Education for Quality Improvement in Patient Care (EQIP) [2006-2012]
A perceived urgency to improve personal prescribing competency helped shape this program that ran for six years. EQIP provided primary care prescribers with individualized prescribing portraits on a variety of topics and was able to demonstrate a positive impact on prescribing behaviour.14 Materials were sent to BC physicians randomized to immediate or delayed receipt. This allowed for rigorous evaluation that identified a small but significant and sustained favourable impact on prescribing. A prescribing portrait on hypertension led to increased use of thiazide diuretics as first-line antihypertensive drug therapy, saving an estimated $157,075 in unnecessary drug costs over an initial 1-year period. A portrait on statins significantly reduced the number of patients started on a statin for primary prevention, saving an estimated $465,000 in the first two years of treatment.
Personal Prescribing Portrait 
Feedback from clinicians confirmed that receiving their own data accompanied by key learning points empowered them to make changes in their practice. They considered this superior to a quality assurance model. In 2020 the Therapeutics Initiative embarked on a new quality improvement program to deliver evidence-based educational content with confidential, personalized prescribing portraits to BC prescribers. Physicians are randomized into early and delayed groups, allowing for a rigorous evaluation of the program’s impact on prescribing. Evaluating an optimally-designed intervention is critical to developing a prescriber feedback program that is logistically and economically feasible over the long term.
Medications prescribed and dispensed in BC at higher or lower rates than anticipated, given evidence about their benefits and harms, are appropriate for consideration for this program. Some examples of drugs we consider suitable for prescribing portraits include:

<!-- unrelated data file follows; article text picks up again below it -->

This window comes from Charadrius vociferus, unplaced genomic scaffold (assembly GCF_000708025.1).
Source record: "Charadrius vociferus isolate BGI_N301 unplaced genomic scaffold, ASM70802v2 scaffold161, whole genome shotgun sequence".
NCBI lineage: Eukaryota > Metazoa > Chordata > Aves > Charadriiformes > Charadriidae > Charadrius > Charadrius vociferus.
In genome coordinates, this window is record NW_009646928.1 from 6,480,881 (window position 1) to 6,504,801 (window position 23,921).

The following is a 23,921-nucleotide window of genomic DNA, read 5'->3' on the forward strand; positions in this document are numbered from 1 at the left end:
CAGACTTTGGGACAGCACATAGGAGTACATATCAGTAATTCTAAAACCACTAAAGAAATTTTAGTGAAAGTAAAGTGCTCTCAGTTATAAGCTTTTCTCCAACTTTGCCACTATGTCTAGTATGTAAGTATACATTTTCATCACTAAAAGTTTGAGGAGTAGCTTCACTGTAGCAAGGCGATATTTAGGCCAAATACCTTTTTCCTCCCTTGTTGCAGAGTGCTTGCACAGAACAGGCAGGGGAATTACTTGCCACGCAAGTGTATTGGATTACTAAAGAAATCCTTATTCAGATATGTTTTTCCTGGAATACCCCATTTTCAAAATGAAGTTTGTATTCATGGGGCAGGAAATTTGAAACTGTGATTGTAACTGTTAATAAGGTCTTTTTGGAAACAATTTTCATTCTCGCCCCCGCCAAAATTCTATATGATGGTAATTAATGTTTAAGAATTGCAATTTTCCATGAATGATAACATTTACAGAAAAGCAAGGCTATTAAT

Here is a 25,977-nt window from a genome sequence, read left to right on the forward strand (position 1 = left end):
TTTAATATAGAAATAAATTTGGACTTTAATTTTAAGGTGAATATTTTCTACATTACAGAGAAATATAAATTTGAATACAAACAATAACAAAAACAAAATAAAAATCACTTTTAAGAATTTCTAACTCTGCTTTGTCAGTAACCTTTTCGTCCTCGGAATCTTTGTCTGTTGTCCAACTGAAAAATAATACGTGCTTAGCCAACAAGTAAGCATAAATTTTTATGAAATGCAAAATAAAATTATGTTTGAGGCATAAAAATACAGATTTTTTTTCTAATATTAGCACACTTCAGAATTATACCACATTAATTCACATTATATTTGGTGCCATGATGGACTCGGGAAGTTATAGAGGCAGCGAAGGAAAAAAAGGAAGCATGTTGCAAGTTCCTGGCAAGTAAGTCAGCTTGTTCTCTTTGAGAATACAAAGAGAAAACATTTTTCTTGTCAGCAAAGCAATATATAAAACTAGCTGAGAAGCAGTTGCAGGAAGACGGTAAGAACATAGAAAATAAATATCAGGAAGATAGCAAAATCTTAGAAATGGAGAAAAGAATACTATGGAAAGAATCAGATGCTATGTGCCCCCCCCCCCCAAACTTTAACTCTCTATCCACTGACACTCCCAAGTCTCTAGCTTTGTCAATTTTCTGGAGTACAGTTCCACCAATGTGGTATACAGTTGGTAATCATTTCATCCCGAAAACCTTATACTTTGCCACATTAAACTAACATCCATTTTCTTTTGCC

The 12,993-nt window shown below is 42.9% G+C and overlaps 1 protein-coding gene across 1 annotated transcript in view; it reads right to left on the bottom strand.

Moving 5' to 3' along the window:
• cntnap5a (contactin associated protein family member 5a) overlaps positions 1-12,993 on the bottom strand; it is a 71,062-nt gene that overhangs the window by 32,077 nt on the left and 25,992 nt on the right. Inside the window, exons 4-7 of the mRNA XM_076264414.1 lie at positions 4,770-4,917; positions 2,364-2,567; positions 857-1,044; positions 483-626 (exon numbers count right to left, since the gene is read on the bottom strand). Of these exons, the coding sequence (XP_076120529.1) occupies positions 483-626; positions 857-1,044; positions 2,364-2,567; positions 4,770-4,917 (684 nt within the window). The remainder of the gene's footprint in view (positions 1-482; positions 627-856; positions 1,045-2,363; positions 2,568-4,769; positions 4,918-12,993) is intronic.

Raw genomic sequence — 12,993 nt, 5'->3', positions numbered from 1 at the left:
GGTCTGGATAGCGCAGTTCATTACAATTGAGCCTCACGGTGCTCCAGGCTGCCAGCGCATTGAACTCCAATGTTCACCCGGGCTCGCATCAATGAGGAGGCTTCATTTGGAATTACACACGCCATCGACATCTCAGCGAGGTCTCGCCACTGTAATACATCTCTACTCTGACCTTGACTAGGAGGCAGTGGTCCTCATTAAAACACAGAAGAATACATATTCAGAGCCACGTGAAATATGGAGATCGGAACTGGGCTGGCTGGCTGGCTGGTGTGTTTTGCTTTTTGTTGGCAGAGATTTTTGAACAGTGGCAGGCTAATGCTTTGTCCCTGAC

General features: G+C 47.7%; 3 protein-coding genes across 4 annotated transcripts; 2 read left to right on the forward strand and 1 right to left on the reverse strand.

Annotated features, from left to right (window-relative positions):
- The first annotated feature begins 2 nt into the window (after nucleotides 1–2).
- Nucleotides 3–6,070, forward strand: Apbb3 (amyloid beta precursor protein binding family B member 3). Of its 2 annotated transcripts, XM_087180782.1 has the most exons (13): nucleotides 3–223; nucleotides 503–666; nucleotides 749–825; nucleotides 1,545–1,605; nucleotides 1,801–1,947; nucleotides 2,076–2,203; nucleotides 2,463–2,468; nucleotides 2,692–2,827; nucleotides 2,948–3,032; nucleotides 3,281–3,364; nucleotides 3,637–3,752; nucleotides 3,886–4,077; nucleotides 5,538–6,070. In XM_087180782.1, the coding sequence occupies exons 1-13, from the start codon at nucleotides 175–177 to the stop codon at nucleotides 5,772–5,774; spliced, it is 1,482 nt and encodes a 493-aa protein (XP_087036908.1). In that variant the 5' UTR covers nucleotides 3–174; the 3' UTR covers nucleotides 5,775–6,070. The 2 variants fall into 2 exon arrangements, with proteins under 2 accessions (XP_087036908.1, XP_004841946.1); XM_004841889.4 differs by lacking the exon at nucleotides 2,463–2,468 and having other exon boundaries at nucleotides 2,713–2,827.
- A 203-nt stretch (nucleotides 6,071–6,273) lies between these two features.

- Long-term use of proton pump inhibitors in community-based populations;
- Opioids in non-palliative, opioid-naïve patients;
- Statins for primary prevention, particularly in seniors;
- Antipsychotics and antidepressants in frail elders with dementia living in residential care.
- Personalized prescribing portraits have the potential to improve prescribing and health outcomes.
- Much remains to be learned about how to provide the most constructive audit and feedback to prescribers.
- In 2020, the Therapeutics Initiative started providing Personalized Prescribing Portraits to BC family physicians. We welcome feedback from BC prescribers, and suggestions for drug education and feedback topics.
Do you have any suggestions for the Therapeutics Initiative’s new Personalized Prescribing Portrait program? What topics would be most relevant for your own practice? Please email us at: email@example.com
- Starfield B., Lemke KW, Bernhardt T et al. Comorbidity: Implications for the importance of primary care in ‘case’ management. The Annals of Family Medicine 2003; 1(1):8–14. DOI: 10.1370/afm.1
- Korownyk C, McCormack J, Kolber MR, Garrison S, Allan GM. Competing demands and opportunities in primary care. Canadian Family Physician 2017; 63(9): 664–8. https://www.cfp.ca/node/32366.full